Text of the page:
2. The Decisive Influence of Net Contributors

The idea of the compromise forms the core of European integration. In terms of the budget we have to be lucid enough to admit that the term is inadequate. Of course there is a share of compromise between the various States' expectations but mainly there is an imbalance between the parties involved in the negotiations. The influence of the main gross contributors and the main net contributors [10] is decisive. The path towards achieving a compromise does not lie as much in a mix of contrary ideas than in the way everyone comes to accept what has been requested - or decided? - by just a few.
This is a brutal, even unacceptable admission, but it reflects reality. Like a cabaret magician who puts a card into an envelope which he reveals at the end, anyone who knows who finance works in Europe could have written the figure down on paper in December 2010 even before the Commission had made its proposal. Why on this date? Because the main contributor States had stated their limit and this position had been agreed to. The same happened in 2005 during the MFF 2007-2013 negotiations.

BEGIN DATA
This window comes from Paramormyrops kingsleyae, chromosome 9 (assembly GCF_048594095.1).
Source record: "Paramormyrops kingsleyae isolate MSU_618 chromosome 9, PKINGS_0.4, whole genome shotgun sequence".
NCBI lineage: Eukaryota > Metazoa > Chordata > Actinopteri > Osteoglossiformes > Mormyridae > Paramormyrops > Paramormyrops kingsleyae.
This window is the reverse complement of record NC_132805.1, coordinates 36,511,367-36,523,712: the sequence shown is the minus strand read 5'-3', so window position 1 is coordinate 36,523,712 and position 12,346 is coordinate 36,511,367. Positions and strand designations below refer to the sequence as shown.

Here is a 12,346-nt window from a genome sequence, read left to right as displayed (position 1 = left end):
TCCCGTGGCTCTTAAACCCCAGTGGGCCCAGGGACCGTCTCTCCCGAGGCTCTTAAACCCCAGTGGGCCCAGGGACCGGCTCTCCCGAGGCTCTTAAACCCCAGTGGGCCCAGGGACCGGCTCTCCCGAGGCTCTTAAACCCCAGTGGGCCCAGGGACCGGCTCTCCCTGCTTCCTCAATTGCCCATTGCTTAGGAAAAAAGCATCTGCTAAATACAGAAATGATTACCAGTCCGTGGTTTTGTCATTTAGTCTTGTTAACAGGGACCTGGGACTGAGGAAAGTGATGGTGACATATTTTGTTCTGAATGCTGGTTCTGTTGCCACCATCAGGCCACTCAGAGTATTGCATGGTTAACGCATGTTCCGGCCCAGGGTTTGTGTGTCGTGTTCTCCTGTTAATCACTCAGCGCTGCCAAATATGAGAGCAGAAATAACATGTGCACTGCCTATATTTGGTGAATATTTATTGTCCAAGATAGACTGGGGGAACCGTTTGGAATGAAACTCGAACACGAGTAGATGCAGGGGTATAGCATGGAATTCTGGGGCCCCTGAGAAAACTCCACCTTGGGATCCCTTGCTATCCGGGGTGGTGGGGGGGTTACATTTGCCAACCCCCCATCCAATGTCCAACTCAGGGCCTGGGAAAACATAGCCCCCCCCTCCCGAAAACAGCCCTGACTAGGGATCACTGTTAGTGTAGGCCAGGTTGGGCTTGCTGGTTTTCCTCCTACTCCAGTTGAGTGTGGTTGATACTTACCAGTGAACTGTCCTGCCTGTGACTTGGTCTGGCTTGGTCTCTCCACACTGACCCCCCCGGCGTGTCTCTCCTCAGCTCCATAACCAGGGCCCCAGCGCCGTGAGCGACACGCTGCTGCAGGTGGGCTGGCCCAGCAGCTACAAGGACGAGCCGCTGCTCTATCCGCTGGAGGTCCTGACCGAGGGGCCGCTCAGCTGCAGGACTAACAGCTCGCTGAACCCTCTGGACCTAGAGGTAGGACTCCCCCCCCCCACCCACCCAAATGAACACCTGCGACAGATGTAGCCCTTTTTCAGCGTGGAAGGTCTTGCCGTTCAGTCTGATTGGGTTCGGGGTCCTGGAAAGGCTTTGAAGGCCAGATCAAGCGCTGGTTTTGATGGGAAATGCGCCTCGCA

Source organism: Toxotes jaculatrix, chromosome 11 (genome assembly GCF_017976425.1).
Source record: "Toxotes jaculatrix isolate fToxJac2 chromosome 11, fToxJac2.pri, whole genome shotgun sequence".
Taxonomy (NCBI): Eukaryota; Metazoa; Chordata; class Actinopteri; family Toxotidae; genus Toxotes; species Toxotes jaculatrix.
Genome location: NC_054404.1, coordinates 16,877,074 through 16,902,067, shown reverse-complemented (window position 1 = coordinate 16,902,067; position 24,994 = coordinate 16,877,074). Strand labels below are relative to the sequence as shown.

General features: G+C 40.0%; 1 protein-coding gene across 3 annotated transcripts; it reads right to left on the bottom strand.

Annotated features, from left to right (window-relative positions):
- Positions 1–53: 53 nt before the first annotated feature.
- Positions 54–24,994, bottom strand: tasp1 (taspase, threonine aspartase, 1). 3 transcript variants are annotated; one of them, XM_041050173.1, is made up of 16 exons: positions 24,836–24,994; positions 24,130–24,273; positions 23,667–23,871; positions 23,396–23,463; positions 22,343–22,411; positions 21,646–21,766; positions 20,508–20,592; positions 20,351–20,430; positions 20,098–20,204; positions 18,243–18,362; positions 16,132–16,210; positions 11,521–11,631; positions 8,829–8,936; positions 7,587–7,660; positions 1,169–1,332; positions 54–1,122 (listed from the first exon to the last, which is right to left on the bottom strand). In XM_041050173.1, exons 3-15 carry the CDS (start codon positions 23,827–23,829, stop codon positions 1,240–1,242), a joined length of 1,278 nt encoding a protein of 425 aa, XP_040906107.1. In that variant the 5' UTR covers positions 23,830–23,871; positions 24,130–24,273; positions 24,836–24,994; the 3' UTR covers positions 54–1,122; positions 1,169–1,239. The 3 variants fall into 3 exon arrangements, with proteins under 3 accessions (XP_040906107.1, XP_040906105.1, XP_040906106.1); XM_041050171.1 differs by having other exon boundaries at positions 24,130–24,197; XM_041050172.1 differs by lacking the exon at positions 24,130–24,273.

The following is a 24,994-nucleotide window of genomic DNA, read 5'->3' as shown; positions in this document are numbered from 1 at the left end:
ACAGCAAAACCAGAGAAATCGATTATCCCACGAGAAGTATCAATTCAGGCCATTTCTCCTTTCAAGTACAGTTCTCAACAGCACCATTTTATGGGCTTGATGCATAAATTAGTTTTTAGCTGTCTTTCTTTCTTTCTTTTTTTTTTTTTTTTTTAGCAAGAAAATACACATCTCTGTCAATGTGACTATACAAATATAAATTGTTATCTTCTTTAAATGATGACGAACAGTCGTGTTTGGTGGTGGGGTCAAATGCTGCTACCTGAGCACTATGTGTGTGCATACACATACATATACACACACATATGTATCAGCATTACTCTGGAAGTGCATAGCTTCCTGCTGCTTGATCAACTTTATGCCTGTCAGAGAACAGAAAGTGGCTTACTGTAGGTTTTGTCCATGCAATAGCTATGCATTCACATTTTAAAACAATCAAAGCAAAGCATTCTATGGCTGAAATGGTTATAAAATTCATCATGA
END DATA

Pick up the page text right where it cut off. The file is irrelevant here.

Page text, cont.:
Could it be otherwise? Who signed the letter on 18th December 2010? The countries involved were Germany (20% of the budget's funding in 2012, a net contribution of -9€ billion in 2011), France (respectively 16.7% and –6.4 billion €), the UK (12.1% and -5.5 billion €), the Netherlands (4.8%, and –2.2 billion) and Finland (1.6% and -0.6 billion). Hence in all, this comprised 55% of the budget resources and a total net contribution of 24 billion € (redistributed to the net beneficiaries via the European budget). In the beginning the limit was set by the States which financed more than half of the budget and which represented ¾ of the net contributors amongst the Member States. Is it possible to prevent them dominating the negotiation?
Although the almost total veto on the part of the UK is a known fact, Germany's determination to the control the European budget was extremely strong in the last stages of the negotiation. Germany, which was cautious at first, refusing to follow the French proposal for a ceiling of 1% at the beginning of the negotiation, was consequently one of the most determined countries with the German European Affairs Minister refusing "the improper use of their money".

3. A Certain Amount of Embarrassment for the French